“Charlie is tough and he’s been around a long time like me so I can’t underestimate him. But I match up well with him in all areas of the game. I’m looking to make a statement with this fight and I have to show everybody that I haven’t gone anywhere. I’m still here and I’m dangerous. I’m not looking to just beat Charlie; I want to put him out."
Ten years into his illustrious career, Miguel Torres finds himself at a crossroads of sorts. Fans used to wonder, “Is there anyone at 135 pounds who can beat him?” Now they are asking, “Are the former world champion’s best days in the cage behind him?”
It is the kind of obvious question that arises when an MMA pioneer, once considered the pre-eminent bantamweight on the planet, loses two straight for the first time. The aura of invincibility began to fade last April, when fistic sharpshooter Takeya Mizugaki gave the mulleted legend all he could handle in a topsy-turvy five round war. Torres escaped with the victory, but succumbed months later during his fourth title defense to Brian Bowles, who became the first man to knock Torres out. When Torres tried to bounce back earlier this year, Joseph Benavidez became the first fighter to submit the highly-acclaimed Brazilian jiu-jitsu black belt.
Which is why Torres’ looming Sept. 30 clash with fellow veteran Charlie Valencia holds such high stakes. Plenty of fans will surely “write off” Torres as a championship contender if he drops a third consecutive match. Fortunately for the stubborn 29-year-old, he is not among those doubting his place among the sport’s elite 135 pounders.
Ever prideful and mentally tough, the native of East Chicago, Ind., is now fully healed from a grotesque cut to his forehead (courtesy of a perfectly placed Benavidez elbow) that required dozens of stitches and plastic surgery. Most importantly, Torres, who has predominantly trained himself since the death of his mentor Carlson Gracie, Sr., in 2006, began training under Firas Zahabi (head trainer to UFC welterweight champion Georges St-Pierre). While some may perceive Torres’ stock to be in decline, the quick-witted Purdue University graduate declared that he is more driven than ever to reclaim his standing as king of the division. Valencia is the first step toward rediscovering that glory.
“Charlie is tough and he’s been around a long time like me so I can’t underestimate him,” said Torres. “But I match up well with him in all areas of the game. I’m looking to make a statement with this fight and I have to show everybody that I haven’t gone anywhere. I’m still here and I’m dangerous. I’m not looking to just beat Charlie; I want to put him out.”
Valencia, who is riding a three-fight win streak, is similar stylistically to Bowles and Benavidez; he is also an explosive wrestler with heavy hands. At 5’3”, Valencia must overcome a huge reach disadvantage in the standup realm, but Benavidez faced the same predicament and managed to thrive.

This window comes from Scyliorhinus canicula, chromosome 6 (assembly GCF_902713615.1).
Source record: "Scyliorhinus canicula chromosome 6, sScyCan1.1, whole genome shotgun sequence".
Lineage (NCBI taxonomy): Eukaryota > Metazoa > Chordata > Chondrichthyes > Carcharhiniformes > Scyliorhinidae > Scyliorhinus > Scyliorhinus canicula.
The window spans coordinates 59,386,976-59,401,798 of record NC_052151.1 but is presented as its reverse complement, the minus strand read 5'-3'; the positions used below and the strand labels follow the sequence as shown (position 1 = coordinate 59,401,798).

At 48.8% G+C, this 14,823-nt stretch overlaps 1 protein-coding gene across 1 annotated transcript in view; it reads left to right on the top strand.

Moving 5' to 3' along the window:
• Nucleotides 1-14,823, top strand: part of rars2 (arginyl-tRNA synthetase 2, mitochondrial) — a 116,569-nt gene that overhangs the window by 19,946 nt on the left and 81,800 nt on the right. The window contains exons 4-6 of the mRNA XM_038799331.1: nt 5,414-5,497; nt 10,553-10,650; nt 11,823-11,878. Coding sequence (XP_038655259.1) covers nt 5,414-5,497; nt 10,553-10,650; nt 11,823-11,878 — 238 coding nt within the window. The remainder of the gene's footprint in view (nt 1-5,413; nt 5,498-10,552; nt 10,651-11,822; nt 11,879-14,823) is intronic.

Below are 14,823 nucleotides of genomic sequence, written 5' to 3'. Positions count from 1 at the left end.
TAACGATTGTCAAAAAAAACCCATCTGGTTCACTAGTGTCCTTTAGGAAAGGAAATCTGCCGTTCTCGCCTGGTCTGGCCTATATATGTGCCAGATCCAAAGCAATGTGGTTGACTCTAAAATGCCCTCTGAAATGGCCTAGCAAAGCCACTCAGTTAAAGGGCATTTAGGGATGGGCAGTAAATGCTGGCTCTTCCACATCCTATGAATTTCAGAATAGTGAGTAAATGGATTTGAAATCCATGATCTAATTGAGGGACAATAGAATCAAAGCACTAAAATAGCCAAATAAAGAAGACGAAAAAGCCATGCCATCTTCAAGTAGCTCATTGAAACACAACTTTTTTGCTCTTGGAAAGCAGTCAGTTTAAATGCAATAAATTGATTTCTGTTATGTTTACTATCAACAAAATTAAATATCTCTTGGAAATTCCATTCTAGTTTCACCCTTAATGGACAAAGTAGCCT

“He’s a great athlete and he’s showed it many times,” Valencia, a married 35-year-old who lives in East Los Angeles, Calif., said of Torres. “He’s always going to be a dangerous fighter and I respect him for what he’s done for the bantamweight division. He’s a standup guy, he speaks well and he’s a Mexican-American – he speaks very good Spanish and represents MMA real well. His record speaks for itself and it’s an honor to fight someone of his caliber. He’s one of the best and I love to see where I stand against these types of athletes. That’s what motivates me.”
Like Torres, Valencia is also a well-respected pioneer for lighter weight fighters who, in the early days, fought at 170 pounds because there was no real 135-pound class in the U.S.
“Me and Miguel were supposed to fight a long time ago, I think it was back in 2002, in another show in Florida,” Valencia said. “We signed and in a couple of weeks the whole card fell apart. That was it. I never really set out to fight him at all. He’s paved his way and I’ve paved mine and it never happened that way. Fortunately, at this point of our careers, I’m just happy to fight him.”
Torres, meanwhile, said that although Valencia and Benavidez possess similar skills sets, he expects a different outcome because he is reverting back to his ultra-aggressive form and has improved his wrestling significantly.
“The big difference is that I fought Benavidez wrong and tried a different game plan and a style that wasn’t me,” Torres said. “This fight I’m going to push forward, bring pressure and I’m going to come at him with everything. I’m working on being able to come forward and not get taken down. My aggressive style will be there without being taken down.
“Before I was just using wrestling and trying to get by. Now I’m actually taking guys down and I’ve incorporated wrestling into my game. You can’t look past wrestling and hope to get by with your jiu-jitsu or boxing anymore.”